Salem Radio Network News Saturday, September 18, 2021


Bernie Bennett

Reporting from Capitol Hill, Bernie Bennett has updates on what’s going on in the House.


Mon, Jul 12, 2021 at 6:17 am

State legislators are advancing measures meant to bar public schools from using Native American mascots in the wake of a spotlight cast by the Washington Football Team’s decision to drop its derogatory former name. Bernie Bennett has this report.


Lawmakers in Colorado and Nevada last month passed bills to bar public schools from adopting Native American mascots. They followed Washington state, where lawmakers approved a similar ban earlier this year. Lawmakers in Connecticut and Massachusetts have measures pending later this year.

Before this year, Maine was the only state to have barred schools from using Native American mascots under a 2019 measure signed into law by Democrat Gov. Janet Mills. She signed the measure shortly after the Skowhegan school district, the last in the state to use a Native American name, voted to retire its mascot.

Bernie Bennett reporting.

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Fully vaccinated lawmakers no longer required to wear masks in House chamber

Sun, Jun 13, 2021 at 11:18 am

Lawmakers who are fully vaccinated againstCOVID-19 will no longer be required to wear masks in the House chamber


The new guidance means that mostHouse members will no longer need to wear masks while in the House chamber whenthey return to Washington on Monday, weeks after the Centers for DiseaseControl and Prevention (CDC) first announced that fully vaccinated people canforgo facial coverings in most settings.

Friday’s new guidance from the Capitol physicianis a shift from the stance adopted immediately after the CDC announcement lastmonth.

The Friday memo stated that the maskrequirement was being modified “in response to considerable rate ofvaccination participation and diminishing daily evidence of diseasetransmission in our community.”

Bernie Bennett in Washington.


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Former President Trump says idea of being House speaker is “interesting”

Sun, Jun 6, 2021 at 12:21 pm

Former President Trump on Friday called a proposal that he run for the House in 2022 to try to win the speaker’s gavel“interesting,” though the chances of him doing so remain low.


Mr. Trump was asked about theproposal by radio host Wayne Allyn Root on Friday after Steve Bannon, a formeradviser to the ex-president, floated the idea.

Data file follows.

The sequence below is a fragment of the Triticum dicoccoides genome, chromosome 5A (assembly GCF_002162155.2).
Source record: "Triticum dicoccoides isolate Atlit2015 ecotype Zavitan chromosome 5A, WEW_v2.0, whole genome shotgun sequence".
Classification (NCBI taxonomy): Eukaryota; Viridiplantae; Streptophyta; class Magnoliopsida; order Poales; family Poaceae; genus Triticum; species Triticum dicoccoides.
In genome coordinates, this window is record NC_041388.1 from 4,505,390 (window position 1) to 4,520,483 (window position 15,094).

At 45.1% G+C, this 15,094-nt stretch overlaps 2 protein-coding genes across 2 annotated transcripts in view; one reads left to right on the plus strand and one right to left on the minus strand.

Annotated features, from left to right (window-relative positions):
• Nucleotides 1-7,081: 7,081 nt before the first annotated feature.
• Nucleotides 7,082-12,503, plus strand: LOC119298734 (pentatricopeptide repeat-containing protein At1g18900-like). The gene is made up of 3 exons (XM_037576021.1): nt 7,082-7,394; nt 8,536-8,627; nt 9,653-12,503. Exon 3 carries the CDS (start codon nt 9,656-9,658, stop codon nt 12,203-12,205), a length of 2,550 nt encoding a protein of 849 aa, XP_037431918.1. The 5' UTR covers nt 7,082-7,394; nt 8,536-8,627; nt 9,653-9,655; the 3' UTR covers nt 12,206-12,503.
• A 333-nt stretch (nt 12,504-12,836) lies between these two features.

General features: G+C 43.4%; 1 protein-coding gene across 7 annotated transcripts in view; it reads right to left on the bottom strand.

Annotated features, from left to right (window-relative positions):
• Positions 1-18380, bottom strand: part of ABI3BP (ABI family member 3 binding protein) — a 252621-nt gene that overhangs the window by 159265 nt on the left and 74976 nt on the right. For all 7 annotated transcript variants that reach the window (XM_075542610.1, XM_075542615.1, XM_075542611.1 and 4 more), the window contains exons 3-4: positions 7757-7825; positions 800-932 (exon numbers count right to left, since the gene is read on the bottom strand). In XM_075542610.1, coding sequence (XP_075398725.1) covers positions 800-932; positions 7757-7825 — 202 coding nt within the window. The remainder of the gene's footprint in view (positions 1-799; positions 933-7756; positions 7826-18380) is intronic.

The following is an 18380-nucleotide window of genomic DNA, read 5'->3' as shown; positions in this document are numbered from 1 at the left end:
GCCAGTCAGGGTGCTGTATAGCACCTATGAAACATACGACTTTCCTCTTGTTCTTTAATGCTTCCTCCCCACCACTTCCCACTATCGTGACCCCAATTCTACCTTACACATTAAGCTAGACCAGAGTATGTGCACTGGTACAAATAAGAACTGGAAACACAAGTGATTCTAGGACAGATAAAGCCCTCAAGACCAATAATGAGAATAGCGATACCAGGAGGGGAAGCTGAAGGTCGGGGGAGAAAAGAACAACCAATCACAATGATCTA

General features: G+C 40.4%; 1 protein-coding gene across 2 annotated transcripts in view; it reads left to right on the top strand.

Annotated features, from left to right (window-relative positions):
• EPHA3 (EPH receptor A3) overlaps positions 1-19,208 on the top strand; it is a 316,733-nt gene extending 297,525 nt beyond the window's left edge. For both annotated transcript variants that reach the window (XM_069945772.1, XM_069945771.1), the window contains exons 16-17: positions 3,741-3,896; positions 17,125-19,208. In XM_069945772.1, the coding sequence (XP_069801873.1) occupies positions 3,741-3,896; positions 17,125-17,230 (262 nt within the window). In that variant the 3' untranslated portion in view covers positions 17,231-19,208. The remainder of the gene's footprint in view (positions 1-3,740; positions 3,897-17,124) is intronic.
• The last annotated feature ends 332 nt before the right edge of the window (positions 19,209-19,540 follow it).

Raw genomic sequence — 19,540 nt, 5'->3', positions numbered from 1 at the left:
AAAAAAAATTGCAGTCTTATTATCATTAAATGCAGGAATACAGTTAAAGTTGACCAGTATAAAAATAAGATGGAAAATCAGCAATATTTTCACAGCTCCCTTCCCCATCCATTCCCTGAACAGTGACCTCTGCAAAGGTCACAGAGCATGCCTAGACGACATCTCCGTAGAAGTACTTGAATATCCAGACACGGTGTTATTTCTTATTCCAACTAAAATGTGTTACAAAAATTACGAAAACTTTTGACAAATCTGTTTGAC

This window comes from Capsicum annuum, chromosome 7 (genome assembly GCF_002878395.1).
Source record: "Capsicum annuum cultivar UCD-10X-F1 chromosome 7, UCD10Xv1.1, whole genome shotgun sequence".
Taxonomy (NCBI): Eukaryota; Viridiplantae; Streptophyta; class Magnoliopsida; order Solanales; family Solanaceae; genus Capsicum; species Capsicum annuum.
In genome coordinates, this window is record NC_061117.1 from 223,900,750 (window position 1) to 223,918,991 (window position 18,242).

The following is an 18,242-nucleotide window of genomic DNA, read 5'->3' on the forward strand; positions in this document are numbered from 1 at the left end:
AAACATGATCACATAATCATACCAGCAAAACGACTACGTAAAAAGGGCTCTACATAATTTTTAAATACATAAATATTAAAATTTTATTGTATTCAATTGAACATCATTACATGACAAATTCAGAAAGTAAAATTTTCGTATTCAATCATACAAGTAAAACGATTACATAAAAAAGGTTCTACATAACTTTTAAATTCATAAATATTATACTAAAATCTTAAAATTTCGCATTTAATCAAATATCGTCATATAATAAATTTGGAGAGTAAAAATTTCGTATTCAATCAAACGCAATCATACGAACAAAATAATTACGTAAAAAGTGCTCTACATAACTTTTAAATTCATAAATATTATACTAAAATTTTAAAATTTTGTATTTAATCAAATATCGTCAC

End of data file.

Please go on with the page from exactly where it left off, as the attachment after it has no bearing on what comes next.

Mr. Trump said, “That’s so interesting.”

The former President has floated apotential comeback bid for the White House in 2024 since leaving office earlierthis year, though speculation over a congressional campaign and anopportunity to lead the House has not gained significant traction.

Still, the proposal underscores theeagerness many in the GOP have for Mr. Trump to make some kind of return topolitics.

Bernie Bennett reporting.

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Is a program created after 9/11 to protect the flying public being abused by Congress?

Sun, May 16, 2021 at 1:13 pm

Is a program created after 9/11 to protect the flying public is being abused by Congress.


Sonya Hightower LoBasco, executive director of the Air Marshal National Council, submitted a formal congressional ethics complaint about one such flight involving Rep. Maxine Waters, D-Calif., who flew from Washington, D.C., to Minneapolis on April 17 to attend the trial of former police officer Derek Chauvin. LoBasco says Waters was already accompanied by two armed Capitol Police and two U.S. Secret Service agents when she allegedly requested two air marshals and two more marshals on touchdown to escort her in the airport.




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Republicans Who Don’t Support President Trump Are Banding Together

Wed, May 12, 2021 at 9:49 pm

Republican critics of former President Trump are forging ahead with their effort to weaken his grip on the party even as it becomes increasingly clear doing so may be a herculean task.

A group of more than 100 Republicans, including former national and state officials, are expected to release a letter this week warning that they are prepared to launch a third party unless the GOP steps back from its increasingly Trump-centric approach to politics.

But their efforts are likely to face strong headwinds. Many Republican voters remain deeply loyal to President Trump, and party leaders are largely betting on that support to propel them in the 2022 midterms.

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Pipeline Restarts

Wed, May 12, 2021 at 9:45 pm

Colonial Pipeline has begun a restart of its operations following a cyber-attack, the company announced on Wednesday.

It began the restart at about 5 p.m. Eastern, but it will take “several days” for product delivery to return to normal, the company said in a statement.

“Colonial will move as much gasoline, diesel, and jet fuel as is safely possible and will continue to do so until markets return to normal.

Energy Secretary Jennifer Granholm also said in a tweet that the pipeline would restart its operations.


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House Hearing on the Capitol Breach

Wed, May 12, 2021 at 9:27 pm

A House hearing on the federal response to the Jan. 6 Capitol attack has concluded after more than five hours of testimony that exposed stark partisan divisions.